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How does one-click checkout work?
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In this article, we will tell you everything you need to know about ‘one-click checkout’. We’ll explain when it was first used and why it took until after 2017 to really take off. We’ll also discuss how one-click checkout works, which product lines are most suitable for one-click checkout and why there are many advantages and just a few disadvantages to what is a simple but clever solution to an age-old online shopping problem.
What is one-click checkout?
Also known as “1-click checkout” and “Fast one-click checkout”, one-click checkout is a simple online sales tactic that enables shoppers to access their online shopping carts and make the purchase with a single click.
The “1-click checkout” button was patented by Amazon in 1999 and leased to Apple’s online iTunes store in 2000. It was designed to increase sales conversion by reducing cart abandonment.
Cart abandonment has been an e-commerce shopping challenge since the internet became an e-commerce shopping channel. That’s why Amazon created the one-click checkout experience in 1995 when they were predominantly an online bookstore. Cart abandonment was a problem then, as it is now. In fact, some studies estimate that 70% of carts are abandoned before a purchase is made.
Once Amazon’s 1-click checkout button patent expired in 2017, one-click checkout buttons began to be adopted by online retailers who had been enviously watching Amazon perfect the one-click method checkout. The one-click button is now free for any e-commerce platform to adopt and is extremely popular, for reasons we will explain.
How does one-click checkout work?
Whilst the exact process does vary a little depending on the business and payment processor involved, the one-click experience generally works like this:
1. If the customer isn’t registered with the e-commerce store that offers one-click checkout, then they are asked to input their payment details for their credit card, debit card, or bank account.
2. This payment method is stored by the payment processor and tagged to the customer’s account, so the customer can access it in the future by logging in to their account or using their email address.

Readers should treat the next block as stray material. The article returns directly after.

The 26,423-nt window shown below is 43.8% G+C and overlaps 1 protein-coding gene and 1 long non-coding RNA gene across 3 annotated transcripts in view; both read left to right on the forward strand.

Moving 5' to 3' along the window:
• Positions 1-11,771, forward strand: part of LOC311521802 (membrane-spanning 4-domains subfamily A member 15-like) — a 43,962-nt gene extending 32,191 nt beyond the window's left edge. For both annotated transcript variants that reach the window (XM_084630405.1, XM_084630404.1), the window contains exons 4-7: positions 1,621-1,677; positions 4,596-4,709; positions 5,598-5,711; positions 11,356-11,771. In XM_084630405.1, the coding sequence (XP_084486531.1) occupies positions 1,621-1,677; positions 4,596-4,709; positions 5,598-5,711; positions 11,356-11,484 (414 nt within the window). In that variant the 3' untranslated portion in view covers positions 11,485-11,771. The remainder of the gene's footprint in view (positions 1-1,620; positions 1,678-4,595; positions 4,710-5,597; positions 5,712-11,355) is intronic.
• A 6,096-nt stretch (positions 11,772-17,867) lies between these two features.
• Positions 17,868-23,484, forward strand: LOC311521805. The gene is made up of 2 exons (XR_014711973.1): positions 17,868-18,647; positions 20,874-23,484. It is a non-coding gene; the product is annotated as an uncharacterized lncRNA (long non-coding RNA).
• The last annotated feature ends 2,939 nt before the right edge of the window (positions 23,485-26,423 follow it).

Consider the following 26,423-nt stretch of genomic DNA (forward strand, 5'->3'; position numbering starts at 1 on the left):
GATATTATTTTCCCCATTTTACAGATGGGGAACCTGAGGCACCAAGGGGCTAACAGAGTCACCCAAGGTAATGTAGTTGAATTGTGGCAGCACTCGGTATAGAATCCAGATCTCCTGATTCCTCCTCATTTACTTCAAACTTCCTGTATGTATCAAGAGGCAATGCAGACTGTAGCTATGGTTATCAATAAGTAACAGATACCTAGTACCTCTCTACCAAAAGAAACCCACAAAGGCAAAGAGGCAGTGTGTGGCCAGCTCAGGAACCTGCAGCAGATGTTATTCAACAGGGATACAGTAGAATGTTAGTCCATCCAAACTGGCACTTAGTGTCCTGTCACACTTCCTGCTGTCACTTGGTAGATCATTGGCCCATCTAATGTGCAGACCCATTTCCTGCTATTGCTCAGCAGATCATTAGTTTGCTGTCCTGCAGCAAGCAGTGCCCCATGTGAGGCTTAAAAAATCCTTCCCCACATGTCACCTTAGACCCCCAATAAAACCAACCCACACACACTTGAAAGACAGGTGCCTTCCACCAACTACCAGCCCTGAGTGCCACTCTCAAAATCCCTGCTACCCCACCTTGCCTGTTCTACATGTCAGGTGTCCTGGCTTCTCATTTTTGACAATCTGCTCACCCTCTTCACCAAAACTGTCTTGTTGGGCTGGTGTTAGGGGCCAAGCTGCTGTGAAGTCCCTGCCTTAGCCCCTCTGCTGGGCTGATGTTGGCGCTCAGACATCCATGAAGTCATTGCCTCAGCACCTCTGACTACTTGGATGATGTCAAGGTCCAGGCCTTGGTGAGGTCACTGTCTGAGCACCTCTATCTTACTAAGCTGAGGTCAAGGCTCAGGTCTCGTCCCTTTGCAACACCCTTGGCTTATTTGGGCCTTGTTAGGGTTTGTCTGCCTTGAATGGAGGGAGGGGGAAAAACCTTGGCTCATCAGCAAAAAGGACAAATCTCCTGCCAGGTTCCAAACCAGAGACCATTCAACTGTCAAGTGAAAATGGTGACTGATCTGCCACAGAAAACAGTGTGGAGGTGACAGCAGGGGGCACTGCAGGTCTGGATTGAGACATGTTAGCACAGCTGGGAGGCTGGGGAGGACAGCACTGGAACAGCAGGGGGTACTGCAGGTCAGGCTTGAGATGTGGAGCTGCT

3. When the customer makes an online purchase with any e-commerce retailer that uses the same one-click checkout provider, their payment details are accessed, enabling them to complete the transaction in a single click.
What products work best for one-click checkout?
One common question we get asked is ‘If one-click checkout is as simple and as effective as it sounds, and it is one of the reasons why Amazon have been able to reduce cart abandonment, why don’t all retailers use it?’ Well, the answer is that many e-commerce retailers are still catching up. But the reality is that it’s not a tactic that will work for every online retail website. We’ll look at the pros and cons of one-click checkout shortly. But first, let’s look at the products that work best for one-click checkout:
There’s a reason why Amazon patented one-click checkout back in 1999. It suited their business model perfectly. There are lots of repeat customers with an average order value that still hovers around US$50. And one-click checkout is great for that. Especially in Amazon’s case, customers purchase more than one item from multiple providers.
But as good as one-click checkout is, it does have some flaws. One major problem is that the one-click experience can rush customers through their decision-making process. That’s fine for low-ticket items where the buying decision can be made before the customer has even identified a supplier. But it doesn’t work as well for more expensive consumer products such as technology, bikes, or furniture.
Shoppers buying high-ticket items online could feel rushed and a little alarmed with a one-click button. And the last message you want a shopper to have is “this doesn’t feel right” because it leads to cart abandonment and indecision. That’s why a "view cart" page is often a good addition before the “buy now” button.
High number of returning customers